I recently sat down over steak and eggs with Sky Conwell, the bandleader and face of 99 Years, Arizona's premier Johnny Cash tribute band, to discuss his admiration for the Man in Black.
“There's only two things I’m any good at--playin’ music and cookin’ a steak,” he says. “So it’s a good thing that music’s my job ‘cause I’d be fired from anything else.”
So far he is true to his word. He's great at both. Between delicious bites, we discuss his upcoming show at the Museum Club and his soulful, rowdy interpretation of the Man in Black’s legacy. We discuss the man's complexity, his myth and legend, and the man himself: “He’s a walkin’ contradiction, partly truth, partly fiction” as his lifelong friend and confidant Kris Kristofferson famously put it in his 1971 song “The Pilgrim.”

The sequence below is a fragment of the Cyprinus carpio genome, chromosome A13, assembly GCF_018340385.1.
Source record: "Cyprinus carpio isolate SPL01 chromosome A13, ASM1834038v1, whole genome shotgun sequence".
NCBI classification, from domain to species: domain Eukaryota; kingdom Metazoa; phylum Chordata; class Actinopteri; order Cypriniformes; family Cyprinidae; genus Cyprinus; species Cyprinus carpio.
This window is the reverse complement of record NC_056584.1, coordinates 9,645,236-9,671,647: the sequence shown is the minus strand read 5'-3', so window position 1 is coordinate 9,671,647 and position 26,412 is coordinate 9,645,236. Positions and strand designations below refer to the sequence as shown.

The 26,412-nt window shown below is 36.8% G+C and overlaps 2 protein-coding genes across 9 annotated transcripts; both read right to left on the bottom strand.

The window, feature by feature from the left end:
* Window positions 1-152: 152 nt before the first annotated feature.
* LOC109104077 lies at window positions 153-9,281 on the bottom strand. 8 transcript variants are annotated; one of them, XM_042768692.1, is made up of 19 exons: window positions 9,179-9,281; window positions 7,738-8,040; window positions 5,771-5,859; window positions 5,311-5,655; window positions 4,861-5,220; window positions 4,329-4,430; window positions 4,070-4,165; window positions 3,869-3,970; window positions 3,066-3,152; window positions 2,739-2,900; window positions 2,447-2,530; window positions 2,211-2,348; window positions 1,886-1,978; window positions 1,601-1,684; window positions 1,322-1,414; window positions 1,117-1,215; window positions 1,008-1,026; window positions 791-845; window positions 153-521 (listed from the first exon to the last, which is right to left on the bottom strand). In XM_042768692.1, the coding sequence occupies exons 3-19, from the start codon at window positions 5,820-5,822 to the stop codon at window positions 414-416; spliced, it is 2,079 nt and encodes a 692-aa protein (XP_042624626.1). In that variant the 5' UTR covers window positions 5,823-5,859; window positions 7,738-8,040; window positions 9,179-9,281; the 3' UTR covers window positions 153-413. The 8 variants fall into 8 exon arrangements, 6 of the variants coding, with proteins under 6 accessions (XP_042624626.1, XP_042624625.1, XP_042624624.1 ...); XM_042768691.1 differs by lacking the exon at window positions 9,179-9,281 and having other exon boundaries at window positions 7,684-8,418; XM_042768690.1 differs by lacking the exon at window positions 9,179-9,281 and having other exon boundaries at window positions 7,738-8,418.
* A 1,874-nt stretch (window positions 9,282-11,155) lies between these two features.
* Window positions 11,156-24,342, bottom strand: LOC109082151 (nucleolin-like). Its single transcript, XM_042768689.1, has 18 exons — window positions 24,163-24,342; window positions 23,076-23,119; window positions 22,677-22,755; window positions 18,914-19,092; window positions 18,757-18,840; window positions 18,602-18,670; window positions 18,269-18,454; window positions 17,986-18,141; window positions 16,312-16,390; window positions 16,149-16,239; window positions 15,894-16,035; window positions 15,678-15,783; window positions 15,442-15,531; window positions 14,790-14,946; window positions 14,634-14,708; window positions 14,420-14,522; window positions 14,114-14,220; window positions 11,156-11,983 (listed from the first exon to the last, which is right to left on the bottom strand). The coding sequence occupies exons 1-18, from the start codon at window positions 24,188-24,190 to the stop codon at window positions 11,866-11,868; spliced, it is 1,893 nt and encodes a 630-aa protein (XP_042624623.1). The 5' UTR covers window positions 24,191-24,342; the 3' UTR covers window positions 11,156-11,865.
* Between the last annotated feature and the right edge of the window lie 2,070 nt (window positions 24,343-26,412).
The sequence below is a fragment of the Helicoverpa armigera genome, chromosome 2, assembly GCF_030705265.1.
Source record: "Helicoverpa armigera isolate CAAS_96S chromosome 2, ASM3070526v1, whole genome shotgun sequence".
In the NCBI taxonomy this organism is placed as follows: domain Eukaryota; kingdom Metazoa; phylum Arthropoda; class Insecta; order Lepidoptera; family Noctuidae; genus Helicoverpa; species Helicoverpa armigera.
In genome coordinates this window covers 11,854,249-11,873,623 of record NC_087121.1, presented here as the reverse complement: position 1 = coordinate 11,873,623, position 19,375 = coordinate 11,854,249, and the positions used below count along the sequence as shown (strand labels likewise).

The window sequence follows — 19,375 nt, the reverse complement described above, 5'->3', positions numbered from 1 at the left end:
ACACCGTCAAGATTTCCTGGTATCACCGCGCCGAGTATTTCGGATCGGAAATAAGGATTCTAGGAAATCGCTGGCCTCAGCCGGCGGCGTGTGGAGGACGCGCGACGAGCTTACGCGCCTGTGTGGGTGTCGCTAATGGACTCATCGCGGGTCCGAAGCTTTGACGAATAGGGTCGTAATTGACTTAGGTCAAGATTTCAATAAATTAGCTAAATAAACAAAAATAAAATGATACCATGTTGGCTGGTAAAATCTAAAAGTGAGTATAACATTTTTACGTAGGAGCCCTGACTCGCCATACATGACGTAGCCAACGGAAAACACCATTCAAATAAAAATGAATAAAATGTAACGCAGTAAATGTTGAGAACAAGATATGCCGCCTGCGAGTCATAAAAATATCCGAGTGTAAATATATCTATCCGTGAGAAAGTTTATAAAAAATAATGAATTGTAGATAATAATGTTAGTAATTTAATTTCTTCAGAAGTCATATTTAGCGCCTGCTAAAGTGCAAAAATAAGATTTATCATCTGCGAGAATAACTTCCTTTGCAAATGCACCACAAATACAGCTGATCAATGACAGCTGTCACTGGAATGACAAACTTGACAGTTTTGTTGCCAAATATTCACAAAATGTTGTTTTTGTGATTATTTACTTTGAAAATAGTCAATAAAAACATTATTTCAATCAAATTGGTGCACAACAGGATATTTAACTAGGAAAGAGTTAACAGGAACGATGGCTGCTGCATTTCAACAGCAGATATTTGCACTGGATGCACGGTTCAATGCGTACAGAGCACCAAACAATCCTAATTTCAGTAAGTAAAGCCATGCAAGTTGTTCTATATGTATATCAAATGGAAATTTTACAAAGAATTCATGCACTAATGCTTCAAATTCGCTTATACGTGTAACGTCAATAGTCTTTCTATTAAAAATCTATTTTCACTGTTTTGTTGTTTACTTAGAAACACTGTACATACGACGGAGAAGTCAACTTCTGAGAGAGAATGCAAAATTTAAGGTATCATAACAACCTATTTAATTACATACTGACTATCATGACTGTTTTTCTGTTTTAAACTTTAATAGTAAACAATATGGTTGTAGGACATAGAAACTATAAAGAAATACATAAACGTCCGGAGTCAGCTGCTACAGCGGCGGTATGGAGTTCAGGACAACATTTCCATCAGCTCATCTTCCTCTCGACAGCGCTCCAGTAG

Aaron Norris: When were you first introduced to Johnny Cash and what was it about him that caught your ear?
Sky Conwell: I first heard Cash as a kid, the first time when my parents brought home an old record of his. It really spoke to me. His music goes to a different level for me, and there's just something about it. I can't quite explain it, but he moves me like no other musician. Part of it is the way he seems to live and inhabit a song is like no one else. He becomes the song in a way the average person can relate to, and I think because he believes in what the song is saying so fully, you relate to the story and believe it too.
We were talking earlier about JC’s life, and I think he lived his life not just as an artist but as art itself. Tell me a little more about how he inspired you as a person and an artist.